There's iter-ops module, which has flexible split and page operators for this.
    – vitaly-t
    Nov 29, 2021 at 21:21

3 Answers 3

19

Using Buffer seems indeed the right direction. Given that:

  • Buffer prototype has indexOf and lastIndexOf methods, and
  • 32 is the ASCII code of a space, and
  • 32 can never occur as part of a multi-byte character since all the bytes that make up a multi-byte sequence always have the most significant bit set.

... you can proceed as follows:

function chunk(s, maxBytes) {
    let buf = Buffer.from(s);
    const result = [];
    while (buf.length) {
        let i = buf.lastIndexOf(32, maxBytes+1);
        // If no space found, try forward search
        if (i < 0) i = buf.indexOf(32, maxBytes);
        // If there's no space at all, take the whole string
        if (i < 0) i = buf.length;
        // This is a safe cut-off point; never half-way a multi-byte
        result.push(buf.slice(0, i).toString());
        buf = buf.slice(i+1); // Skip space (if any)
    }
    return result;
}

console.log(chunk("Hey there! € 100 to pay", 12)); 
// -> [ 'Hey there!', '€ 100 to', 'pay' ]

You can consider extending this to also look for TAB, LF, or CR as split-characters. If so, and your input text can have CRLF sequences, you would need to detect those as well to avoid getting orphaned CR or LF characters in the chunks.

You can turn the above function into a generator, so that you control when you want to start the processing for getting the next chunk:

function * chunk(s, maxBytes) {
    let buf = Buffer.from(s);
    while (buf.length) {
        let i = buf.lastIndexOf(32, maxBytes+1);
        // If no space found, try forward search
        if (i < 0) i = buf.indexOf(32, maxBytes);
        // If there's no space at all, take all
        if (i < 0) i = buf.length;
        // This is a safe cut-off point; never half-way a multi-byte
        yield buf.slice(0, i).toString();
        buf = buf.slice(i+1); // Skip space (if any)
    }
}

for (let s of chunk("Hey there! € 100 to pay", 12)) console.log(s);

Browsers

Buffer is specific to Node. Browsers however implement TextEncoder and TextDecoder, which leads to similar code:

function * chunk(s, maxBytes) {
    const decoder = new TextDecoder("utf-8");
    let buf = new TextEncoder("utf-8").encode(s);
    while (buf.length) {
        let i = buf.lastIndexOf(32, maxBytes+1);
        // If no space found, try forward search
        if (i < 0) i = buf.indexOf(32, maxBytes);
        // If there's no space at all, take all
        if (i < 0) i = buf.length;
        // This is a safe cut-off point; never half-way a multi-byte
        yield decoder.decode(buf.slice(0, i));
        buf = buf.slice(i+1); // Skip space (if any)
    }
}

for (let s of chunk("Hey there! € 100 to pay", 12)) console.log(s);

3
  • Brilliant, I was playing around with lastIndexOf(32) but couldn't figure out how to dynamically create chunks that ended and began at that last instance of a space and push them to an array. Just curious, why is the If no space found, try forward search line required? Doesn't the previous line achieve the same goal, ie it gets the last instance of a space character (even if there is only one instance, close to the start of the string)? And doesn't the next line, If there's no space at all, take all, have the same condition, ie if (i < 0), and overwrite the value assigned to i? Jul 17, 2019 at 9:02
  • 1
    The edit just removed a step by replacing a slice with a second argument to lastIndex, but it comes down to the same logic. Let's say maxBytes is 1000. So the lastIndex part looks for the last space that occurs in the first 1001 characters. If that returns -1, that means there is no way to make the chunk. The second best is to look for the first space after position 1000. That would result in a slightly bigger chunk, but there just is no other way. When that also fails (-1), then we cannot do else than take all characters as single chunk.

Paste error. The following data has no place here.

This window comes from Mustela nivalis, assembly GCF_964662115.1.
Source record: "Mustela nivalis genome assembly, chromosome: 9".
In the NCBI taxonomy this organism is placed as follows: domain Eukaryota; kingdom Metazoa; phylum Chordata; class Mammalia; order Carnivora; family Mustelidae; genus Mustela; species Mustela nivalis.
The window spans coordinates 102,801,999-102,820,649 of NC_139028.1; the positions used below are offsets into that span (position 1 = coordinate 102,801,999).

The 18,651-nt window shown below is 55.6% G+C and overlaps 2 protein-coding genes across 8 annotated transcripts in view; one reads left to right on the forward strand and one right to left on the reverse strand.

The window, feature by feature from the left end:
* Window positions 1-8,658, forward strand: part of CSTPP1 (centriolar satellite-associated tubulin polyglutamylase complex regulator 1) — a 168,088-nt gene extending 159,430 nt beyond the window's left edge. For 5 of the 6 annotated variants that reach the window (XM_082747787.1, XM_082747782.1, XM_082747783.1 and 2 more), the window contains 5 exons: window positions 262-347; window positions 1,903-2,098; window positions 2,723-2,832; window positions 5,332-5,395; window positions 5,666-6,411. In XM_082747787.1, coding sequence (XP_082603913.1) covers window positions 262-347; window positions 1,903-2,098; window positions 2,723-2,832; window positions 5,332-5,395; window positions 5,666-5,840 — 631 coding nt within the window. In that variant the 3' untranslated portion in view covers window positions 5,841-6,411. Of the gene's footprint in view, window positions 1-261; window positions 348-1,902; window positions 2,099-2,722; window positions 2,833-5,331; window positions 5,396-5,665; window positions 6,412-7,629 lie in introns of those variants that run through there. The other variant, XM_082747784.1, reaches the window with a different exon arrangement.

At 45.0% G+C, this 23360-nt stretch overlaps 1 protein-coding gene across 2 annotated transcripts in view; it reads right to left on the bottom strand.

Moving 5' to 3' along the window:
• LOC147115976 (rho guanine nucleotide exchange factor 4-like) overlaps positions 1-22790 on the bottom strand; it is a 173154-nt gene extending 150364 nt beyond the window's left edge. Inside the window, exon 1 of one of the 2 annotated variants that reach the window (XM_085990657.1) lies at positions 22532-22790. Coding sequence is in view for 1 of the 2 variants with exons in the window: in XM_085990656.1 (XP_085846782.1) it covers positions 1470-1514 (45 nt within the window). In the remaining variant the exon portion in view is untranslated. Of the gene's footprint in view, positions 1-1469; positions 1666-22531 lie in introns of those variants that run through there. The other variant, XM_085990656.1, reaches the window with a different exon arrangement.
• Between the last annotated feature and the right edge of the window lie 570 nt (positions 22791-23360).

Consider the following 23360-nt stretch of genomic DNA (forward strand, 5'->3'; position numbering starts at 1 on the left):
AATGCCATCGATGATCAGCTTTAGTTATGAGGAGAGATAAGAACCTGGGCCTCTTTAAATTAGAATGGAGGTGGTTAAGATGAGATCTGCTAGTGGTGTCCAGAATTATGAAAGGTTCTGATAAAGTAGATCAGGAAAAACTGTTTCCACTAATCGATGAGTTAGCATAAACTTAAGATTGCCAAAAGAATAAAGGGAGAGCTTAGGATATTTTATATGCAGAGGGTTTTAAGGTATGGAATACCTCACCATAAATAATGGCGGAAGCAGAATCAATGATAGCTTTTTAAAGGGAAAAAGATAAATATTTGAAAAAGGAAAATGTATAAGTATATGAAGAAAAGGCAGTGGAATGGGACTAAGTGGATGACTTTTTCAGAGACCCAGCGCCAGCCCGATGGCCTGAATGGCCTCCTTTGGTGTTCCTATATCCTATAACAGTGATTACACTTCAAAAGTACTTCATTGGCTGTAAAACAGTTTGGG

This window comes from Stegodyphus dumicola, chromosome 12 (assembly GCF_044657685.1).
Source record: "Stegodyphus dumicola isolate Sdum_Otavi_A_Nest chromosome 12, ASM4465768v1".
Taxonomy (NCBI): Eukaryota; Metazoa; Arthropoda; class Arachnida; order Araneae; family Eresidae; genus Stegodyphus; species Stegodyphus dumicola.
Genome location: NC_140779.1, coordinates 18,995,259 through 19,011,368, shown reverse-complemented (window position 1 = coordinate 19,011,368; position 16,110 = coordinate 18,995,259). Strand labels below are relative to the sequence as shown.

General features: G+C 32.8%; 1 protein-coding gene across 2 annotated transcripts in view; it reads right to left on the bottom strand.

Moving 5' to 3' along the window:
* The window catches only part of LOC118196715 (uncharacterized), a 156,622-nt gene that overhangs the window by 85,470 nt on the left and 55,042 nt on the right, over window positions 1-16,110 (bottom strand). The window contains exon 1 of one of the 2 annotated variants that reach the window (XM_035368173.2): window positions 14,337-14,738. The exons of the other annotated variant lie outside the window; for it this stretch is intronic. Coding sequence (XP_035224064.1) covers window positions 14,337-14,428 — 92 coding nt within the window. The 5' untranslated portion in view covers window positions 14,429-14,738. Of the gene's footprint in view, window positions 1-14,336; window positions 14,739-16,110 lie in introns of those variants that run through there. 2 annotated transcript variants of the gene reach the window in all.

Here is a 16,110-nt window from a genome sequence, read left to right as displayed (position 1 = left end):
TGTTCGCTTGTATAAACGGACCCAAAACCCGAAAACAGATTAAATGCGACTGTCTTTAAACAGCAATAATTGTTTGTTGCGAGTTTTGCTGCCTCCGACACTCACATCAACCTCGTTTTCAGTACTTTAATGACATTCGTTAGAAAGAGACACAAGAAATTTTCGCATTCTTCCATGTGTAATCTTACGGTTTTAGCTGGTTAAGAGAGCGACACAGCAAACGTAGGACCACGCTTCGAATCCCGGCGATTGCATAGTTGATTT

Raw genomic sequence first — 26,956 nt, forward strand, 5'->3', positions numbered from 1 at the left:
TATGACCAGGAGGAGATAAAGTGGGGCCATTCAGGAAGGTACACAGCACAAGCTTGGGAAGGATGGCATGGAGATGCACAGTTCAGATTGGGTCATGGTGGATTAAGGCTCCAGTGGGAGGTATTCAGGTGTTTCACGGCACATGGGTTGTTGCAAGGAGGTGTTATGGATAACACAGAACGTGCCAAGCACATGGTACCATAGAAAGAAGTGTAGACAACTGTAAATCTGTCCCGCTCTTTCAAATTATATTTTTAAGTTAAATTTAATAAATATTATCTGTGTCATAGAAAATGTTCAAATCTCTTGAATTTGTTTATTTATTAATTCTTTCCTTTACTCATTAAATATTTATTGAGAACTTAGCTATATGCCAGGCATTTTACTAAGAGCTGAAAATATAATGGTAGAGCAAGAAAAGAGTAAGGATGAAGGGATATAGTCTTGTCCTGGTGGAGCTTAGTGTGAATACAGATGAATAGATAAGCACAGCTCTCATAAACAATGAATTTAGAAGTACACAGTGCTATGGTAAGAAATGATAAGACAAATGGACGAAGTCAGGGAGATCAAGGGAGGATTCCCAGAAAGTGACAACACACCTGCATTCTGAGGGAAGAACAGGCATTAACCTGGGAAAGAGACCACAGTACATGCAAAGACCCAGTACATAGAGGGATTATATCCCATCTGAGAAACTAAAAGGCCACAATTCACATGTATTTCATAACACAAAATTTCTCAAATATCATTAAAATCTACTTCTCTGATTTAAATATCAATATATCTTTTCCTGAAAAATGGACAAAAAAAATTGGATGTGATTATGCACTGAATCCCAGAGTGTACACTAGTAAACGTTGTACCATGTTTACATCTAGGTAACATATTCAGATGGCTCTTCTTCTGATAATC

– trincot
    Jul 17, 2019 at 10:02
  • 1
    Ah, i see, thank you so much for the clarification, just to test an extreme edge case, i did a test with a string of 14,002 characters where the first 5000 characters had no space between them, and maxBytes was 5000, and the behaviour was as you described. Thanks again. Jul 17, 2019 at 11:38
1

A possible solution is to count every char bytes

function charByteCounter(char){
    let ch = char.charCodeAt(0)  // get char 
    let counter = 0
    while(ch) {
        counter++;
      ch = ch >> 8 // shift value down by 1 byte
    }  
   
    return counter
}

function * chunk(string, maxBytes) {
    let byteCounter = 0
    let buildString = ''
    for(const char of string){
        const bytes = charByteCounter(char)
        if(byteCounter + bytes > maxBytes){ // check if the current bytes + this char bytes is greater than maxBytes
            yield buildString // string with less or equal bytes number to maxBytes
            buildString = char
            byteCounter = bytes
            continue
        }
        buildString += char
        byteCounter += bytes
    }

    yield buildString
}

for (const s of chunk("Hey! 😃, nice to meet you!", 12))
    console.log(s);

Sources:

1
  • This is a better solution for me. The accepted answer ended up with 3 chunks instead of 2. I suppose it was looking for a space character which isn't in my string.
    – iocoker
    Dec 12, 2022 at 17:27
-1

Small addition to @trincot's answer:

If the string you are splitting contains a space (" "), then the returned array is always at least split into 2, even when the full string would fit into maxBytes (so should return only 1 item).

To fix this I added a check in the first line of the while loop:

export function chunkText (text: string, maxBytes: number): string[] {
  let buf = Buffer.from(text)
  const result = []
  while (buf.length) {
    let i = buf.length >= maxBytes ? buf.lastIndexOf(32, maxBytes + 1) : buf.length
    // If no space found, try forward search
    if (i < 0) i = buf.indexOf(32, maxBytes)
    // If there's no space at all, take the whole string
    if (i < 0) i = buf.length
    // This is a safe cut-off point; never half-way a multi-byte
    result.push(buf.slice(0, i).toString())
    buf = buf.slice(i+1) // Skip space (if any)
  }
  return result
}